Take the 2-minute tour ×
Stack Overflow is a question and answer site for professional and enthusiast programmers. It's 100% free, no registration required.

class OneAtATimePlease
{
    static void Main()
    {

        using (var mutex = new Mutex(false, "oreilly.com OneAtATimeDemo"))
        {
            if (mutex.WaitOne(TimeSpan.FromSeconds(3), false))
                RunProgram();
            else
            {
                Console.WriteLine("Another instance of the app is running. Bye!");
                return;
            }
        }
    }
    static void RunProgram()
    {
        Console.WriteLine("Running. Press Enter to exit");
        Console.ReadLine();
    }
}

but those lines waits for someone to call Set() function :

 if (mutex.WaitOne(TimeSpan.FromSeconds(3), false))
                RunProgram();

who is calling set here ? this thread will never be released...(or will?)

what am i missing ?

share|improve this question
2  
On exit, the program which runs the mutex will exit, causing mutex.WaitOne to return on the others.... –  Karthik Kumar Viswanathan Jun 19 '12 at 19:43
    
@KarthikKumarViswanathan this program also runs the mutex and it doesnt call Set. –  Royi Namir Jun 19 '12 at 19:46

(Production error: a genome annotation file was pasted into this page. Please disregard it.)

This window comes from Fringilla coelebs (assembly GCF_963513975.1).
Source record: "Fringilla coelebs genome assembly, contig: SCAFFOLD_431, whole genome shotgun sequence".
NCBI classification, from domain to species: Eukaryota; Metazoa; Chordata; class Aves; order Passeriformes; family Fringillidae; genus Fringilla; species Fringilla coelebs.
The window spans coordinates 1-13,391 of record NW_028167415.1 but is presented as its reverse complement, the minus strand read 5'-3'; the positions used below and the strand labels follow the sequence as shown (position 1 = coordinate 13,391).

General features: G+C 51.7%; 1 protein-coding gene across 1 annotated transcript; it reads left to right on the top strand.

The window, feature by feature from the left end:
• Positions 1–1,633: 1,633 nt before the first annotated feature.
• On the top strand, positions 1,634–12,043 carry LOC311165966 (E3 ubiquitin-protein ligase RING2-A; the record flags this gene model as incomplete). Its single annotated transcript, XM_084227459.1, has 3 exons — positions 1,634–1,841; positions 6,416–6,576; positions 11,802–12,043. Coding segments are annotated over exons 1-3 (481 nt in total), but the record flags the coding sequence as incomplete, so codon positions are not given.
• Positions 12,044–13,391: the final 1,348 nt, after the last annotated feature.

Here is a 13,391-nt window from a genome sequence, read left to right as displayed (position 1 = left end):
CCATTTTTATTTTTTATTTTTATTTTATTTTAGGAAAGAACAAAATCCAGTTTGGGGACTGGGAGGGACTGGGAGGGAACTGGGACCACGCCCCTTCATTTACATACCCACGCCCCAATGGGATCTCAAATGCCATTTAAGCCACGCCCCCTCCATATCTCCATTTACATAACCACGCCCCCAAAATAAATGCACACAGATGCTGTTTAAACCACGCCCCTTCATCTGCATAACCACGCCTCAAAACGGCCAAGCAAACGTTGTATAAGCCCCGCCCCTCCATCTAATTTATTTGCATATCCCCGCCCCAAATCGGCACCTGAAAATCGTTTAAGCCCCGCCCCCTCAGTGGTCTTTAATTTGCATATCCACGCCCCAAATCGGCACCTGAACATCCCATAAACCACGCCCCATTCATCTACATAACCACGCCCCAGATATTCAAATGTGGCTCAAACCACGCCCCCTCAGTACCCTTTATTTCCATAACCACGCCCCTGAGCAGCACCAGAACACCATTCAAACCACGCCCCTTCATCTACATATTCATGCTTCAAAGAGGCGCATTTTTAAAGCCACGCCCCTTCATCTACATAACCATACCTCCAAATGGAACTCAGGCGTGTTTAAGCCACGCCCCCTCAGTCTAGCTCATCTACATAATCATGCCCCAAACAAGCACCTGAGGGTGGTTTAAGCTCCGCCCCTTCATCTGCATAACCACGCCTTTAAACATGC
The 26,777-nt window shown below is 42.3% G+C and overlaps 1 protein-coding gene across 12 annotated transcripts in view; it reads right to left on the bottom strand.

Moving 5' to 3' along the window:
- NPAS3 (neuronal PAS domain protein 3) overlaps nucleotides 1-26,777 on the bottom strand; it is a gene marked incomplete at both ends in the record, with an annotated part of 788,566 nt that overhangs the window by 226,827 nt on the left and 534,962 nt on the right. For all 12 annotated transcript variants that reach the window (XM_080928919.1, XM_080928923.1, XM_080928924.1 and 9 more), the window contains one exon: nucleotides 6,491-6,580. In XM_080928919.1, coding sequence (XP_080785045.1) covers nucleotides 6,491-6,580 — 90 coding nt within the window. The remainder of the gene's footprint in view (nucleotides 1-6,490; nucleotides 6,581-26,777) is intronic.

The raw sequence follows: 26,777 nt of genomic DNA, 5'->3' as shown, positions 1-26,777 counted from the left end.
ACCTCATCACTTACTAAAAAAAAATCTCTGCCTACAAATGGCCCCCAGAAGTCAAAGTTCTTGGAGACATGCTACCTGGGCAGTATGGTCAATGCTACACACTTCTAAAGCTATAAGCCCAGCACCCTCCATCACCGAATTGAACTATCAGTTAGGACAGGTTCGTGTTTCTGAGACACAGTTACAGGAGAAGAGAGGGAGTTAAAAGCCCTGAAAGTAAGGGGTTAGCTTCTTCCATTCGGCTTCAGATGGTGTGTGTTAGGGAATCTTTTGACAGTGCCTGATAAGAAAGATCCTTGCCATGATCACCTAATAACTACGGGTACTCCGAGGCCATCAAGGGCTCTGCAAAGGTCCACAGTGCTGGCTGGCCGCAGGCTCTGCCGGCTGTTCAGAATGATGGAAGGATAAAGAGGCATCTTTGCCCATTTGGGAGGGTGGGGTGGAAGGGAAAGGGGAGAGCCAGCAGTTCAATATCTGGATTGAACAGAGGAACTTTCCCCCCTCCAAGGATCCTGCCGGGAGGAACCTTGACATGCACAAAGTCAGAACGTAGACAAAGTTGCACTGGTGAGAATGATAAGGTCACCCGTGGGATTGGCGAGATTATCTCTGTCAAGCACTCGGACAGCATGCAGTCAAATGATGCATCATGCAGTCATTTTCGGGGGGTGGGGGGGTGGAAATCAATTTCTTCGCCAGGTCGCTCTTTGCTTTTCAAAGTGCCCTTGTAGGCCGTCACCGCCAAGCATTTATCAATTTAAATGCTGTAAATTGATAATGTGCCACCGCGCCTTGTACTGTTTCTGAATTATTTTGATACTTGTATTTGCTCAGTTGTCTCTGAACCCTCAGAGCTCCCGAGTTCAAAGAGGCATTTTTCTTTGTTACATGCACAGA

1 Answer 1

up vote 1 down vote accepted

WaitOne() immediately returns with a true if someone's not running it. Else, it blocks! The program which then finishes, causes one of the waiting programs to return with a true immediately.

share|improve this answer
    
msdn.microsoft.com/en-us/library/58195swd.aspx Blocks the current thread until the current WaitHandle receives a signal. ???? –  Royi Namir Jun 19 '12 at 19:49
1  
Yes. a signal is thrown on program exit. –  Karthik Kumar Viswanathan Jun 19 '12 at 19:50
    
if i activated my program and only running 1 instance , will it return true ? ( there wont be a signal which is thrown on program exitsince there is no program exit) –  Royi Namir Jun 19 '12 at 19:52
    
yes. Technically, one is supposed to run a mutex.releaseMutex() after RunProgram()... Else, you'll leave the mutex in a dangling state... I think you should read this: msdn.microsoft.com/en-us/library/… ... Prior to .net 2, that was an acceptable way to do single instances. Just that today, it isn't documented as acceptable behavior anymore. –  Karthik Kumar Viswanathan Jun 19 '12 at 19:54
    
WaitOne() immediately returns with a true if someone's not running it where does it written ? –  Royi Namir Jun 19 '12 at 19:57

Your Answer

 
discard

By posting your answer, you agree to the privacy policy and terms of service.

Not the answer you're looking for? Browse other questions tagged or ask your own question.